Upon completion of the course, students will be able to:
1. Apply a systematic algorithm to the analysis of statics problems.
2. Convert between force and position vectors and between Cartesian and spherical coordinate systems using a scientific calculator.
3. Apply both two and three dimensional vector equations for point equilibrium to solve for the tension or compression in supporting structures.
4. Compute the moment of a force about a point or an axis using cross product, dot product, and mixed triple product.
5. Apply moments and couples to determine equivalent force/moment systems on rigid bodies.
6. Develop vector equations of rigid body equilibrium and solve for the unknown reactions in both two and three dimensions.
7. Analyze trusses, frames, and machines using the principles of Newton's 1st and 3rd laws.
8. Construct shear and bending diagrams given load diagrams to describe the internal forces in beams.
9. Prepare engineering analysis reports with charts, tables, graphics, and proper documentation using spreadsheets.
10. Apply statics principles to the analysis of dry friction statics problems.
11. Apply statics principles to the analysis of hydrostatic pressure problems.
12. Compute the center of mass, centroid, and moment of inertia for areas, volumes, and masses.
1. General Principles
A. Newton's Laws
B. Units of Measurement
C. Numerical Calculations and Homework Standards
D. Basic Statics Analysis Algorithms
A. Vector Addition and Vector Components
B. Force Vectors
C. Position Vectors
D. Unit Vectors
E. Dot Product
F. Vector Operations on Scientific Calculators
3. Point Equilibrium
A. Free Body Diagrams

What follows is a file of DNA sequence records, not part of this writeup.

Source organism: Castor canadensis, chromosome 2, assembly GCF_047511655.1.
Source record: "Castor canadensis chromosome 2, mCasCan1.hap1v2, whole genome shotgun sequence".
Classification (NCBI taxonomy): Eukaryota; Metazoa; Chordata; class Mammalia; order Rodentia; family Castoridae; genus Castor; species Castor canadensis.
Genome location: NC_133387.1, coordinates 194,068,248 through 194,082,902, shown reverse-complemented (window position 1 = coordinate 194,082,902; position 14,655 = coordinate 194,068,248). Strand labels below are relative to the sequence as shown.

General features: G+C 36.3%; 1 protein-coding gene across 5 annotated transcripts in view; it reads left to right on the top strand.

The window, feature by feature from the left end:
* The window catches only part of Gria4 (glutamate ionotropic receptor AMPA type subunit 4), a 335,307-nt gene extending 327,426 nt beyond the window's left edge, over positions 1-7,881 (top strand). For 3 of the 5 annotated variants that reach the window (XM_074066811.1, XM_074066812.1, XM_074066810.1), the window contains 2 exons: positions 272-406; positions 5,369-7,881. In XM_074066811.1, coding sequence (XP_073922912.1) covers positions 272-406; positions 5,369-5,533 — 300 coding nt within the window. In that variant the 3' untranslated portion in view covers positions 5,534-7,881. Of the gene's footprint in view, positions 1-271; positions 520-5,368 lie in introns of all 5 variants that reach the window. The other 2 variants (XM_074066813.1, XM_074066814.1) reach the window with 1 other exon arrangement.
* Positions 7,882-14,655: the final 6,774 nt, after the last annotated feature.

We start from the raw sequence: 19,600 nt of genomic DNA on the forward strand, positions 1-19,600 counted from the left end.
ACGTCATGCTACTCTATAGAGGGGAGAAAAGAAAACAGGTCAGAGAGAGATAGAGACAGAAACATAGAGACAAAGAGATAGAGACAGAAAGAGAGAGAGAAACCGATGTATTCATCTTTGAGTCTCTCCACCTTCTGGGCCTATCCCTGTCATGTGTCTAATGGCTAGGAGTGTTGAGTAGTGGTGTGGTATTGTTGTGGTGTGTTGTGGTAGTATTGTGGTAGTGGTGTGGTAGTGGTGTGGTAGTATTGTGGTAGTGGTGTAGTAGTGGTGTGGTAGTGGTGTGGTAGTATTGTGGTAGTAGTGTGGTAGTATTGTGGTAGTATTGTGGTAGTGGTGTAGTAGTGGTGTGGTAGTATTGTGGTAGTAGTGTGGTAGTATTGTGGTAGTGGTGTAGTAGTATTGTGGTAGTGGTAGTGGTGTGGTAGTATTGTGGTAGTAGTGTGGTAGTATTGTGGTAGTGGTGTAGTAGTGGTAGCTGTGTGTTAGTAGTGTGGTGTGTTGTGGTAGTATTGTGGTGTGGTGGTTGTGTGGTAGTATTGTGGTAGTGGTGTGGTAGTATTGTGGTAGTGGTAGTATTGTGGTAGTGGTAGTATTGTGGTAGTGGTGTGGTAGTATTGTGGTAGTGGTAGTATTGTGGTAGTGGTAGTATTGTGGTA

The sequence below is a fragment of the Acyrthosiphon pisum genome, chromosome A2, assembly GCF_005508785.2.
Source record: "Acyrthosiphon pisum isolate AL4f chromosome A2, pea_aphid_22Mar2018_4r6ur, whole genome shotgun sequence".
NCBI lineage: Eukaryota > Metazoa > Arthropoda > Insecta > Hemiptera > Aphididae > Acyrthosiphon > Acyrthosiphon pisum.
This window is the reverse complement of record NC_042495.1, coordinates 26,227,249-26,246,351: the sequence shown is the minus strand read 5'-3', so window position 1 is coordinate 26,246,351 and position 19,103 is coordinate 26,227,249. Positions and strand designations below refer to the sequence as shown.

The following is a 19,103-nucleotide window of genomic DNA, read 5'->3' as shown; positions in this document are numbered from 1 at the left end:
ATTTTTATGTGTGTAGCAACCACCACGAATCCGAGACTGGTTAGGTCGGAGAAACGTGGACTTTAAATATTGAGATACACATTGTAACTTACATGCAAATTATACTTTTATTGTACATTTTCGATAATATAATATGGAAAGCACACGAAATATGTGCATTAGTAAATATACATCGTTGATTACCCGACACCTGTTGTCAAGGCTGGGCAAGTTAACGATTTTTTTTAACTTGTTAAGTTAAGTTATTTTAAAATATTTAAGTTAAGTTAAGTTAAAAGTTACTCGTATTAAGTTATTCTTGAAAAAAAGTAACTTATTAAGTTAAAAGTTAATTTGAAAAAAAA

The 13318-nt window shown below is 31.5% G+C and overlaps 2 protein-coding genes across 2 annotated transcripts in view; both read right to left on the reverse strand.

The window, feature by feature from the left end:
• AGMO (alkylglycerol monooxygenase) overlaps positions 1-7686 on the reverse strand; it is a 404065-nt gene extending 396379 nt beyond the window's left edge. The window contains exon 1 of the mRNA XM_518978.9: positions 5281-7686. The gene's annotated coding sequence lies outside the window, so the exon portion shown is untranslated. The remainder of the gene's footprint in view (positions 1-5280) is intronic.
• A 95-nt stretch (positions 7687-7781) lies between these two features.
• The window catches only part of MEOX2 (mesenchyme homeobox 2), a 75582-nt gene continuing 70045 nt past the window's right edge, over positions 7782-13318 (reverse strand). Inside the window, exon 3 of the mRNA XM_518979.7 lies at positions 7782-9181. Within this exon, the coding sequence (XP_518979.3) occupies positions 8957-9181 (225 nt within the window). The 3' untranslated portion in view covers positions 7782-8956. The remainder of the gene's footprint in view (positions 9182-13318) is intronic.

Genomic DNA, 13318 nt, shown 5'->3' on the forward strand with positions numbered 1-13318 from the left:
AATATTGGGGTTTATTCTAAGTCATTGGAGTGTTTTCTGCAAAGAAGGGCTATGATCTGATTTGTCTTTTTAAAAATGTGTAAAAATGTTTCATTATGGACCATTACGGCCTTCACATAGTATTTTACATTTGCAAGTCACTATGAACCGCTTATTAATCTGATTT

B. Coplanar Force Equilibrium Equations
C. Springs, Pulleys, Maximum-Minimum Relationships
D. Three Dimensional Equilibrium Problems
E. Solution of Systems on Scientific Calculators
F. Independent Variable Solutions on a Spreadsheet
G. Documentation Standards for Engineering Analysis Reports
4. Force System Resultants
A. Moment of a Force at a Point in Two and Three Dimensions
B. Moment of a Force about an Axis
C. Cross Product and Mixed Triple Product on Scientific Calculators
E. Equivalent Systems
F. Reduction of Equivalent Systems
G. Distributed Load Reduction
5. Equilibrium of a Rigid Body
A. Standard Reaction Constraints in Two and Three Dimensions
B. Free Body Diagrams for Rigid Bodies in Two and Three Dimensions
C. Equilibrium Equations for Rigid Bodies in Two and Three Dimensions
D. Equilibrium Special Cases: Two Force Bodies, Three Force Bodies
6. Analysis of Common Engineering Structures
A. Method of Joints Solutions of Trusses
B. Method of Sections Solutions of Trusses
C. Three Dimensional Space Trusses
D. Frames and Machines
7. Internal Forces
A. Section Method for Determining Internal Forces in Two and Three Dimensions
B. Axial Force and Torque Diagram Construction
C. Shear and Bending Moment Diagram Construction
A. Characteristics of Dry Friction
B. Wedge Friction Problems
C. Lead Screw Friction Problems
D. Belt Friction Problems
E. Bearing Friction Problems
F. Rolling Resistance Problems
9. Centroids and Center of Mass
A. Centroids of Areas and Volumes using Integration and Composite Body Approach
B. Center of Mass for a System of Particles.
C. Center of Mass of a Body using Integration and Composite Body Approach
D. Theorems of Pappus and Guldinus
E. Hydrostatic Pressure Systems and Their Reduction
10. Moments of Inertia
A. Moments of Inertia for Areas
B. Parallel Axis Theorem
C. Integration and Composite Body Approaches
D. Moments of Inertia for Masses
Hibbeler, Engineering Mechanics Statics,13th Ed., Prentice Hall, 2013
Meriam, Engineering Mechanics, Statics, 7th Ed., Wiley, 2012